US Dept of Labor

Occupational Safety & Health AdministrationWe Can Help

OSHA News Release - (Archived) Table of Contents
Archive Notice - OSHA Archive

NOTICE: This is an OSHA Archive Document, and may no longer represent OSHA Policy. It is presented here as historical content, for research and review purposes only.
Trade News Release Banner Image

News Release USDL: 96-242
Wednesday, June 19, 1996 Contact: Frank Kane (202) 219-8151

OSHA Alerts Workers And Employers To Hazards In Transferring Carbon Dioxide

The Occupational Safety and Health Administration (OSHA) today issued additional safety warnings about the dangers of handling carbon dioxide following the death of a Midwest delivery driver. The driver was overcome by carbon dioxide (CO2) gas as he dispensed it from his tractor-trailer to a restaurant carbon dioxide system. The accident prompted the federal agency charged with protecting workers to issue a Hazard Information Bulletin.

In the bulletin, the Occupational Safety and Health Administration (OSHA) warns that high concentrations of CO2, an odorless, colorless gas which displaces oxygen, can cause death. CO2 is denser than air, and high concentrations can occur in open pits and other areas below grade. Depending on the strength of the concentration and length of exposure, lower concentrations may cause symptoms such as headache, sweating, rapid breathing, increased heart beat, shortness of breath, dizziness, mental depression, visual disturbances, or shaking.

Asphyxiation can occur when the gas, dispensed from tank cars and portable containers to stationary low pressure CO2 systems at consumer sites, leaks in unventilated work areas. The dispensing systems are used to supply CO2 to sites dispensing carbonated beverages, greenhouses, and welding fabricators, for example. OSHA recommends that C02 be treated as a material with poor warning properties.

In the Midwest incident, the worker connected a hose from his delivery truck to a restaurant bulk carbon dioxide system through a fill station located on a wall below ground level, just outside the door to the basement. After a half-hour, restaurant employees found him lying unconscious at the bottom of the stairwell. Paramedics were unable to revive him. The accident apparently resulted from a CO2 leak where the delivery hose did not completely seal to the restaurant fill connection. Because the area was below grade, the CO2 accumulated.

These are OSHA's recommendations for transferring carbon dioxide gas:

  • Know the hazards.

  • Inspect and maintain all piping tubing, hoses and fittings at regular intervals and maintain the system in accordance with manufacturer's instructions.

  • Make sure there is adequate ventilation even when carbon dioxide is delivered in enclosed areas or below grade locations that are not confined spaces.

  • Develop and implement procedures to monitor the atmosphere for CO2 and provide local ventilation where levels may exceed the permissible exposure limit.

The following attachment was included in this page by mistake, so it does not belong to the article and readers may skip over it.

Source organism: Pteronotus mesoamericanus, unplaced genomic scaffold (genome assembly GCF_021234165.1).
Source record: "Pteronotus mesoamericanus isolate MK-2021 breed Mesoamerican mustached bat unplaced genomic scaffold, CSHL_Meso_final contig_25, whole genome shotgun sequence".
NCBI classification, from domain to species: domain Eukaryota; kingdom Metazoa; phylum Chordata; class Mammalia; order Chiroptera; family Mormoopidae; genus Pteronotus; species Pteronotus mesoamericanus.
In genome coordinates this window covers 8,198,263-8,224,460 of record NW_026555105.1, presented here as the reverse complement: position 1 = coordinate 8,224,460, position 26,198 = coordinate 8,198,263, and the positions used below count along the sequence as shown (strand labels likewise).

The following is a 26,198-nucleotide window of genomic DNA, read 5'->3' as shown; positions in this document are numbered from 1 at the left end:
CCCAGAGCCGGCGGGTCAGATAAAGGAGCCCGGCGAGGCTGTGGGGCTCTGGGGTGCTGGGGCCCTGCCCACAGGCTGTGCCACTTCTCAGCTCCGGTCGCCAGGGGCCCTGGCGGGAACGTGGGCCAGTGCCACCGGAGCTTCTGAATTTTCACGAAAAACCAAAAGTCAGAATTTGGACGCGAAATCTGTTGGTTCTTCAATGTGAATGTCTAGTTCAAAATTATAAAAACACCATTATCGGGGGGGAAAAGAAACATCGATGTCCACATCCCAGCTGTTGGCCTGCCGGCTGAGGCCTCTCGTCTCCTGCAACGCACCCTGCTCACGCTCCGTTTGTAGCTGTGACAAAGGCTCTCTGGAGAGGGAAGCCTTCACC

• Place appropriate warning signs outside areas where high concentrations of the gas can accumulate.

  • Provide proper lighting to enable workers to work safely.

  • Install new carbon dioxide receptacles at ground level in an open area. If possible, relocate existing fill stations to above-grade locations. When relocation is not feasible, employers should follow the requirements of OSHA's permit-required confined space standard.

The bulletin is being distributed to all area OSHA offices, state plans and consultation programs and also is being made available to appropriate local labor and industrial associations.

For further information on workplace safety and health issues, contact the OSHA area office nearest you or call OSHA's Office of Information and Consumer Affairs at 202-219-8151. The Compressed Gas Association, Inc (CGA), 1235 Jefferson Davis Highway, Arlington, VA 22202, phone (703) 979-0900, also offers several pamphlets for individuals wanting more information on handling carbon dioxide.

Hazard Information Bulletins (HIBs) are issued to provide relevant information on unrecognized or misunderstood health hazards, inadequacies of materials, devices, techniques, and safety engineering controls. HIBs are initiated based on information provided by field staff, studies, reports and concerns expressed by safety and health professionals, employers, and the public.


Archive Notice - OSHA Archive

NOTICE: This is an OSHA Archive Document, and may no longer represent OSHA Policy. It is presented here as historical content, for research and review purposes only.

OSHA News Release - (Archived) Table of Contents

Thank You for Visiting Our Website

You are exiting the Department of Labor's Web server.

The Department of Labor does not endorse, takes no responsibility for, and exercises no control over the linked organization or its views, or contents, nor does it vouch for the accuracy or accessibility of the information contained on the destination server. The Department of Labor also cannot authorize the use of copyrighted materials contained in linked Web sites. Users must request such authorization from the sponsor of the linked Web site. Thank you for visiting our site. Please click the button below to continue.

Close